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What’s Your Business Worth?

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28 / May / 2007

Excluding liquidation or break up value, there are only two fundamentally different models for establishing a value for an operating business. The first is based on the future stream of free cash flow generated by the business and the other is the strategic value of the business to a large corporation.

Most conventional businesses, such as retail, wholesale, transport, property, and services businesses, achieve value by producing profits (EBIT) for the new owner.

It is the size, duration, growth and likelihood of that profit stream that creates the value. By the way, it is only ever future income streams that create value never past ones. You don’t put money into a savings account to get the interest rate the bank paid last year, the only relevant rate is the one they are going to pay.

While past profits may give you some indication of the likelihood of future profits, you can dramatically improve your valuation by creating a different future.

You reduce risk by improving recurring revenue, account penetration, customer and employee churn and by implementing better systems and processes internally to set and monitor performance.

Visibility of future income streams is improved with long-term contracts, greater recurring revenue and deeper account penetration as well as establishing good competitive advantage around patents, brands, trademarks and deep expertise. This should gradually improve the EBIT multiple. Further increases in valuation will come from increasing sustainable profitability and building income (EBIT) growth in the business.

This process is fairly conventional. Now comes the clever part! To gain a premium on the sale you can build growth potential into the business which the buyer can exploit.
Can you identify how a much better funded, more skilled, more able buyer could grow your business, and can you provide the framework or template for that growth? Where you can set out a path for higher growth and profits and clearly demonstrate how that can be achieved, it is possible to gain some of that increased profit in your valuation. But you will need to find the right buyers and you will need to put the business into a competitive bid in order to extract that premium.

A business that has underlying assets and/or capabilities which a large corporation can exploit is a very different proposition. These are business based on patents, brands, copyright, trademarks and deep expertise.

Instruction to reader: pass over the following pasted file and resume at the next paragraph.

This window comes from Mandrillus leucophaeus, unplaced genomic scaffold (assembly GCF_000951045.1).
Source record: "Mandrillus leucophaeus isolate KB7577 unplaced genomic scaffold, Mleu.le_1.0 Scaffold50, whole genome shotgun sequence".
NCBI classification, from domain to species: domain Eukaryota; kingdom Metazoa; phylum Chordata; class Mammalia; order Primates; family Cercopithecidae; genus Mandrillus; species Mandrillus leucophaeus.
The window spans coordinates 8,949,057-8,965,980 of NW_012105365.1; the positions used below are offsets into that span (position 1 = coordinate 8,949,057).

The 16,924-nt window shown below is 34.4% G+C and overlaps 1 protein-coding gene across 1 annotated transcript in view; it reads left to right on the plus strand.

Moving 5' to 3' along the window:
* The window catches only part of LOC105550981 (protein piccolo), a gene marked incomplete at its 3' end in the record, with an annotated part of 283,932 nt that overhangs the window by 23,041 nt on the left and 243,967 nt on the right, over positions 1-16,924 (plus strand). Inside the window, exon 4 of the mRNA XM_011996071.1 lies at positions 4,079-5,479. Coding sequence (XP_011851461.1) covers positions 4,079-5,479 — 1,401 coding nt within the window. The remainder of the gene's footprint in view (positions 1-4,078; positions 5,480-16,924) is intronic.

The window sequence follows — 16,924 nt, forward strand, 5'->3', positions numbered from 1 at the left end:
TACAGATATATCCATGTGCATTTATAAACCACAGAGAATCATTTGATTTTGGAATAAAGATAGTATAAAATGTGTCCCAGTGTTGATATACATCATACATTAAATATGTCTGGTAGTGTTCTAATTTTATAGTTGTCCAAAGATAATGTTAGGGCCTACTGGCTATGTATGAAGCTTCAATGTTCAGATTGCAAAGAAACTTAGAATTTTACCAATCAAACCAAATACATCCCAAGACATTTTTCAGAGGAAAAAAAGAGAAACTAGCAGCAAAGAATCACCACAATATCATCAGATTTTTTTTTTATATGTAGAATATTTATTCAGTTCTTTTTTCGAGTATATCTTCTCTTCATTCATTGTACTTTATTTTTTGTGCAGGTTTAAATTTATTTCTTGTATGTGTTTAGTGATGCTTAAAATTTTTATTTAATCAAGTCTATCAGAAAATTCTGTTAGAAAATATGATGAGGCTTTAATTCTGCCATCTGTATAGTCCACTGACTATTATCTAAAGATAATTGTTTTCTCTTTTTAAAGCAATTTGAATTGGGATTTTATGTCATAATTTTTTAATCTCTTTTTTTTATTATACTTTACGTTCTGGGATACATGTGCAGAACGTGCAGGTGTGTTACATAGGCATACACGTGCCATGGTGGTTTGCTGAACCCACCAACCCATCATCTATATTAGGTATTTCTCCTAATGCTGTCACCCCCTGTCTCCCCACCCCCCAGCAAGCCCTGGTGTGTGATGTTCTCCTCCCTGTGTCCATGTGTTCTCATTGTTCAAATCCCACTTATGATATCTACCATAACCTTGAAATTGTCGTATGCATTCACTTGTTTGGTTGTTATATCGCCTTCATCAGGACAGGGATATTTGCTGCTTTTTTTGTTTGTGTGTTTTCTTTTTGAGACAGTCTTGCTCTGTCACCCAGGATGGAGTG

The valuation in this case is not based on what your business can generate in future profits but how much profit the buyer can generate by exploiting your underlying assets and capabilities.

Imagine a very large corporation that has a customer base one hundred times yours, which would be highly receptive to your product or service. The large corporation may be able to quickly sell your product or service into an existing customer base reaping 10 times your revenue, or greater, in the first year of the acquisition.

Therefore, what would your business be worth to a large corporation that had a ready market for your product or service? The value of your business is based on what they can do with your business not what you can do with it. In fact, your own revenue, profits, customers and numbers of staff may be quite irrelevant in putting a value on your business. It is now all about them and not you.

Working out a valuation based on strategic value is very difficult but not impossible. What you have to do is estimate the revenue and profits that the acquirer will generate from your business.

Thus, if they have a customer base one hundred times yours, then it might be fair to say that the value is one hundred times your conventional valuation. Will you get that for your business? Probably not but you will gain some portion of that value if your set the deal up correctly with the right potential buyers and ensure you have a competitive bid running when you come to sell.

With strategic selling the task is to work out what you have or do which could be of interest to a large corporation, identify the potential buyers, set up a relationship to educate them on your potential and then manage the final competitive bid. Generally strategic buyers are prepared to pay many times the conventional value of a business.

If you compare these two models, what you will see is that the value of your business is solely in the eyes of the buyer and especially in the manner in which the buyer can exploit its potential.

What this should be telling you is that the identification of potential buyers is one of the most critical aspects of gaining the best price for your business. The best buyers are the ones which have the experience, willingness, capacity and capability to best exploit the potential in your business. Your task then is to create that potential and then find the right buyers.

Source: Smart Company Newsletter 12 April 2007

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